Choose your cuts wisely: Nurses and teachers or rich gentleman farmers?
The UK is bracing itself for the largest public sector strike in over 30 years, prompted by the frozen and cut wages of state employees. The Conservatives sell these cuts as ‘necessary austerities’, but many aren’t buying that. And in light of a constant rise in income inequality and unfair EU subsides towards the wealthy, it’s not hard to see why.
Case in point: George Monbiot writes in the Guardian on the outrageous Common Agricultural Policy (CAP) subsidies, which take up 43% of the European budget (totalling £47bn per year). And the more land you own, the more money you get. According to Monbiot, the average UK household is handing over £245 per year to the landed gentry:
As chairman of Northern Rock, Matt Ridley oversaw the first run on a British bank since 1878, and helped precipitate the economic crisis that has impoverished so many. This champion of free market economics and his family received £205,000 from the taxpayer last year for owning their appropriately named Blagdon estate. That falls a little shy of the public beneficence extended to Prince Bandar, the Saudi Arabian fixer at the centre of the Al-Yamamah corruption scandal. In 2007 the Guardian discovered that he had received a payment of up to £1bn from the weapons manufacturer BAE. He used his hard-earned wealth to buy the Glympton estate in Oxfordshire. For this public service we pay him £270,000 a year. Much obliged to you guv’nor, I’m sure.
Tax avoiding aristocrats and utility (water) companies receive even more. Not for supplying water, but for using it – on their own giant farms. Wildlife trusts do the same, not for protecting wildlife, which his their job, but also because they own big farms.
But never mind that, greedy teachers and nurses are bankrupting the country.
Dominic Lawson, writing in the Independent, laments what he seems to consider to be the elite status of public sector workers when compared to those who toil away in the private sector. Public sector employees do not work in the service of the people, according to Lawson, but for big paycheques and generous pensions. Not only that, they are driving down their private sector counterparts. In Lawson’s universe, a strike of public sector workers is an act of the elite repressing the real working class, with of course no mention of repressive private sector employers like Lidl.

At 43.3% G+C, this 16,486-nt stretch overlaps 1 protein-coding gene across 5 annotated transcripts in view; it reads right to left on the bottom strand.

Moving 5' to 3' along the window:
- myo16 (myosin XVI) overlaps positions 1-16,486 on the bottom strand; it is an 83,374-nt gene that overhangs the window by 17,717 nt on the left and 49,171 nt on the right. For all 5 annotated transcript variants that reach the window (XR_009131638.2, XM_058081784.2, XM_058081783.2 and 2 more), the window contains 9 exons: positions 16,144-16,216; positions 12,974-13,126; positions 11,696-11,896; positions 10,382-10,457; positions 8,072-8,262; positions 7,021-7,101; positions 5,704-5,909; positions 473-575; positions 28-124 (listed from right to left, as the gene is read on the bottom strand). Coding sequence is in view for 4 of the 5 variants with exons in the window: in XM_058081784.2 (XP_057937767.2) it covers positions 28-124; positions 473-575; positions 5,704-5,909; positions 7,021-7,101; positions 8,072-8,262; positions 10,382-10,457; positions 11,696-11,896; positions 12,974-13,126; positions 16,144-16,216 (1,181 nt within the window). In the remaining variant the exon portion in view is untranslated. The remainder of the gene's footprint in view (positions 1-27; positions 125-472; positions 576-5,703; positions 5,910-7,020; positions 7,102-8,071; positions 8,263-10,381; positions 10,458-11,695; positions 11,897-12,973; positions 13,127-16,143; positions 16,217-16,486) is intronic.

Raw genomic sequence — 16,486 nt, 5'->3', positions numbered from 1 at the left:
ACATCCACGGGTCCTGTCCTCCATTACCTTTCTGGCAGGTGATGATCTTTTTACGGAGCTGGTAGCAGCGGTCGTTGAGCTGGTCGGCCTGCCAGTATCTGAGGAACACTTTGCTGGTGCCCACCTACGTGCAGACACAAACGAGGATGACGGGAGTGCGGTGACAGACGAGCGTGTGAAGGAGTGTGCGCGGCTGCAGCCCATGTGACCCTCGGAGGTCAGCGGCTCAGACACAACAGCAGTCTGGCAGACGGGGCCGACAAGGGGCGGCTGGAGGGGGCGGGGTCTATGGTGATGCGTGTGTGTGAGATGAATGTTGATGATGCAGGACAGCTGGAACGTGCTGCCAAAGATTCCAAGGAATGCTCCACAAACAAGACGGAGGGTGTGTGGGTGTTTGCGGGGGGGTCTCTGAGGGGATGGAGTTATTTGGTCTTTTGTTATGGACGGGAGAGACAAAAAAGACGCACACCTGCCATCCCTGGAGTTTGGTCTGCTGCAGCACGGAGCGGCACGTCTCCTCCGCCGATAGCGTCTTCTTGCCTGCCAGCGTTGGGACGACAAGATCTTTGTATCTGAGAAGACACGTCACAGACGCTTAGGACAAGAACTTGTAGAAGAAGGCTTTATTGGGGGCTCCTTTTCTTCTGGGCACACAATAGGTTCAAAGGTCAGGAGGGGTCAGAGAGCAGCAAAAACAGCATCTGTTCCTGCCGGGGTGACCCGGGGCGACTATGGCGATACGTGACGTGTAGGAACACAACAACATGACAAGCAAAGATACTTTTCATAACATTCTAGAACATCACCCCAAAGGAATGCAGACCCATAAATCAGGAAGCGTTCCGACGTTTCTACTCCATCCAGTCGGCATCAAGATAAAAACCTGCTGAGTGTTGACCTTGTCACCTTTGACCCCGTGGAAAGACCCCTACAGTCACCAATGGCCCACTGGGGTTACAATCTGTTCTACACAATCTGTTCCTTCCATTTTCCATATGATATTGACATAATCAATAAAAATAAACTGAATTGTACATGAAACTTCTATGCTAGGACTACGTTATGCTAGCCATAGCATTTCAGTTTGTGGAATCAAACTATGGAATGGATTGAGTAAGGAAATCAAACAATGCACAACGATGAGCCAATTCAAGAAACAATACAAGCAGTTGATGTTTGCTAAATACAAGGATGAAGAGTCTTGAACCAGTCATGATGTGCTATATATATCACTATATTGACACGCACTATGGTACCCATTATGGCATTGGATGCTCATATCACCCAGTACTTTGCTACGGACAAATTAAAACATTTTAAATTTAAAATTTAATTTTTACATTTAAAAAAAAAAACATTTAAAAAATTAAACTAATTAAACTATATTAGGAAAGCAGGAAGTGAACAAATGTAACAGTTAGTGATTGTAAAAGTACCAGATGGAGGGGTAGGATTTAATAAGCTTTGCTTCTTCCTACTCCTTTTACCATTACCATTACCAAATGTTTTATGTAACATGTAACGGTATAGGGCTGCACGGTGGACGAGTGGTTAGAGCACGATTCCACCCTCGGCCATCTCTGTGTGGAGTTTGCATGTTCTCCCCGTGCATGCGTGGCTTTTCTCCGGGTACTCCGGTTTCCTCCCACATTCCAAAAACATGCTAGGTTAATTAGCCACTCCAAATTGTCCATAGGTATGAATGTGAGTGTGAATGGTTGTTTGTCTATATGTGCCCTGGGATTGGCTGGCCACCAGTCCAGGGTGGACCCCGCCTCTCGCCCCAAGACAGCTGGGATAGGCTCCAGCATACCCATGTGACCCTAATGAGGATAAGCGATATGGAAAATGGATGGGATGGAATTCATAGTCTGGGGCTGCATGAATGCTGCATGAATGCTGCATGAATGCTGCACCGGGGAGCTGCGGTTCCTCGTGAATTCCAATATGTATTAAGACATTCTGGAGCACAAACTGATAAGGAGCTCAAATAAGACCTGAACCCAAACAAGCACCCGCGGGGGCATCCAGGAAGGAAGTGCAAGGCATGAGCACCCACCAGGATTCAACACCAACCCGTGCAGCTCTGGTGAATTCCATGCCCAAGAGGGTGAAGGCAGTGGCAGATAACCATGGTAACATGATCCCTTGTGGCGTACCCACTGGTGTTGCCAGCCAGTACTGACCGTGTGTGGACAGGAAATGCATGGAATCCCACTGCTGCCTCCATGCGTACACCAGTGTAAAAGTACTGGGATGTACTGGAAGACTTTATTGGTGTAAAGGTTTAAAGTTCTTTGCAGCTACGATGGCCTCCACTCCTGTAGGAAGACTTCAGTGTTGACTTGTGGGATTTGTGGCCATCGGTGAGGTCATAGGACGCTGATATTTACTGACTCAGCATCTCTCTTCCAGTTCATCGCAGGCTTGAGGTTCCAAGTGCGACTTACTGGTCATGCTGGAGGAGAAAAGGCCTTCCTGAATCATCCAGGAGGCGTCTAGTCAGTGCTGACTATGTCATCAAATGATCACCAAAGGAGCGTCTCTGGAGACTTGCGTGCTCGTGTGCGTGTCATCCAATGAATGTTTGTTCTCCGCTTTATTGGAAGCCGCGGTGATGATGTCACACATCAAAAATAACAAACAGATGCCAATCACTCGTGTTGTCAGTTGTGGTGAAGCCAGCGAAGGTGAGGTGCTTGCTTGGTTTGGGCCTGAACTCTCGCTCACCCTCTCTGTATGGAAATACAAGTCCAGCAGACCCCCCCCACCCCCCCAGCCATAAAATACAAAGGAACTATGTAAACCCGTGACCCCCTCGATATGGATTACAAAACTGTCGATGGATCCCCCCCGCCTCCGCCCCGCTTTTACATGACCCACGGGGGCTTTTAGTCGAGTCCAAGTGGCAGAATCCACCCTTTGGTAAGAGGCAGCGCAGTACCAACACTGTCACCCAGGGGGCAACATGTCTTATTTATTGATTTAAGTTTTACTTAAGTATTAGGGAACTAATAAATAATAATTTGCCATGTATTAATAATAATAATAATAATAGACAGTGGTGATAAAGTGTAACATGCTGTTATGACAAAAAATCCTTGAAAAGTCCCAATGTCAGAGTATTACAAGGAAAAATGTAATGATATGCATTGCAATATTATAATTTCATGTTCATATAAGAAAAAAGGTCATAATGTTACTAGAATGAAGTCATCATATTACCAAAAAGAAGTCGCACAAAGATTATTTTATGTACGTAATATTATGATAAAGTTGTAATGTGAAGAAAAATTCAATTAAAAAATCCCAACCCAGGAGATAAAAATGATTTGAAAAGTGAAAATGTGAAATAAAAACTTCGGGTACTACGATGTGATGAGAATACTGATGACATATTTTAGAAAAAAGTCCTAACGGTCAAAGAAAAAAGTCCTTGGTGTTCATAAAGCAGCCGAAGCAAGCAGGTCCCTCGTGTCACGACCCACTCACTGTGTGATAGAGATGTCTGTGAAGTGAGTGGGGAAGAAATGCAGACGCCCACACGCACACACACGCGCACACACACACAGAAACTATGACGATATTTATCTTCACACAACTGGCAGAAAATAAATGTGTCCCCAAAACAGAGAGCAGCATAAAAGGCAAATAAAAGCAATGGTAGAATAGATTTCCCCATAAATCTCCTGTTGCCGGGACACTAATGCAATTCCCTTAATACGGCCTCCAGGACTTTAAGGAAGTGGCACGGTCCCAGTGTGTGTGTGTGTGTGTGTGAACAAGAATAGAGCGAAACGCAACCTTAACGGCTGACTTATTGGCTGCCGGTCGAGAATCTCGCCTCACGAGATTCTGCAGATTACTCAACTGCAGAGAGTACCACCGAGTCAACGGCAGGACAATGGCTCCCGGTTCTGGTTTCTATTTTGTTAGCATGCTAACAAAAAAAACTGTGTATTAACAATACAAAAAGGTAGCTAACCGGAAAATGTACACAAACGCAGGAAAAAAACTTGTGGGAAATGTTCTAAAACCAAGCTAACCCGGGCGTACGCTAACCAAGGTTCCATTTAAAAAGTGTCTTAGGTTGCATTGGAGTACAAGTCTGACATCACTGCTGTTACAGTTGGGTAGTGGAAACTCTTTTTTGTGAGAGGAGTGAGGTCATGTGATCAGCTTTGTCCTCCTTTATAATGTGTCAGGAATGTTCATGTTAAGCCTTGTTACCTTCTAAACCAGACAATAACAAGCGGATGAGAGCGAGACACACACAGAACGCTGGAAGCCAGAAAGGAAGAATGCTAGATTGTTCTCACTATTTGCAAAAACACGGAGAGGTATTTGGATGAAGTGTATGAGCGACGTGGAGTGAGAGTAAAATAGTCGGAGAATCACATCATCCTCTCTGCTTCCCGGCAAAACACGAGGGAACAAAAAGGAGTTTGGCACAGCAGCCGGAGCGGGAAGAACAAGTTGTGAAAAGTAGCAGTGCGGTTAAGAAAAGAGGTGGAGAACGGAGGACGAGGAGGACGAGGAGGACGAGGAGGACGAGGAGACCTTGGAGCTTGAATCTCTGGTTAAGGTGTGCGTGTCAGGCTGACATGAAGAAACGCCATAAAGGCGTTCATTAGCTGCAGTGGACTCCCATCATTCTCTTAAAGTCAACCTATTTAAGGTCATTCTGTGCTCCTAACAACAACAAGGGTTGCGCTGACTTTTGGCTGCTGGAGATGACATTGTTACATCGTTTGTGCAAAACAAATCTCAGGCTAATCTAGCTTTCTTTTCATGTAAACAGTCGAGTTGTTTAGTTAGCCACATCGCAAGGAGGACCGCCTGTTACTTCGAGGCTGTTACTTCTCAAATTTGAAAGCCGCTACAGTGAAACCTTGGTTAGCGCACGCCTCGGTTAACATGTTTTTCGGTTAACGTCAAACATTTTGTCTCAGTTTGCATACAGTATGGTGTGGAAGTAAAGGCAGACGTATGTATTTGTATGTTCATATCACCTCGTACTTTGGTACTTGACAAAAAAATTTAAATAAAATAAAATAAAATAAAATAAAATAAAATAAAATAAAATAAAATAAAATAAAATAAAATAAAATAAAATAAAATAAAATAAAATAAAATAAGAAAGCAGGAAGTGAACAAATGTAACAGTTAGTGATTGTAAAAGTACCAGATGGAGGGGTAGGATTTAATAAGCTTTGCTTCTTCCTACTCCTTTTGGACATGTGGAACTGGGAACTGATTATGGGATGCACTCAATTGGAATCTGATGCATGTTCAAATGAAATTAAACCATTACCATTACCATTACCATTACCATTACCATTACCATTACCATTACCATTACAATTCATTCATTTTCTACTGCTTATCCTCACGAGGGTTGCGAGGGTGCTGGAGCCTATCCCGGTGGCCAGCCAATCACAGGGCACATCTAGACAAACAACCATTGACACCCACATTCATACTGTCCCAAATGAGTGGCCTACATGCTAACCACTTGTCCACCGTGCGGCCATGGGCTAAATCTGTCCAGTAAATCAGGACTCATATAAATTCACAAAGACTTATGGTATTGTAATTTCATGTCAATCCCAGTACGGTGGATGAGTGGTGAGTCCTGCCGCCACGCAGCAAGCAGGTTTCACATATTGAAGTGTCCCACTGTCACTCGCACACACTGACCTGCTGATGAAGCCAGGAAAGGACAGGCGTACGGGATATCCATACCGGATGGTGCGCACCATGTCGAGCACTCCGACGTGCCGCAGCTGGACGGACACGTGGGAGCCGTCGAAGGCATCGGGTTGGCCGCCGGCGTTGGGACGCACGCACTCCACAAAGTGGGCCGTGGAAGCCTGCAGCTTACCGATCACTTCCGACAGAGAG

No suggestion from Lawson of a Day of Action (general strike) for private sector workers. No idea to raise salaries of those private sector wage slaves (perhaps from shaving the bonuses and inflated salaries of their bosses?). Instead, brand teachers, nurses and local government workers as oppressors of their private sector brethren. Yes, those elite school cooks who earn £12,000 per year – that gravy train has gone on for too long! Still, £12,000 is more than double what a nurse earns in Greece. Yet Lawson would have us believe that such inflated salaries are one of the ‘outrageous privileges’ enjoyed by European public sector workers, never mind that income inequality in the UK has increased greatly from 1989-2009, during which the top 10% saw their income go up by 37%, while the poorest 10%’s dropped by 12%. (source: poverty.org.uk)
Does anyone really think that we need to subsidize wealthy gentleman farmers more than pay teachers and nurses a living wage and provide them with liveable pension schemes?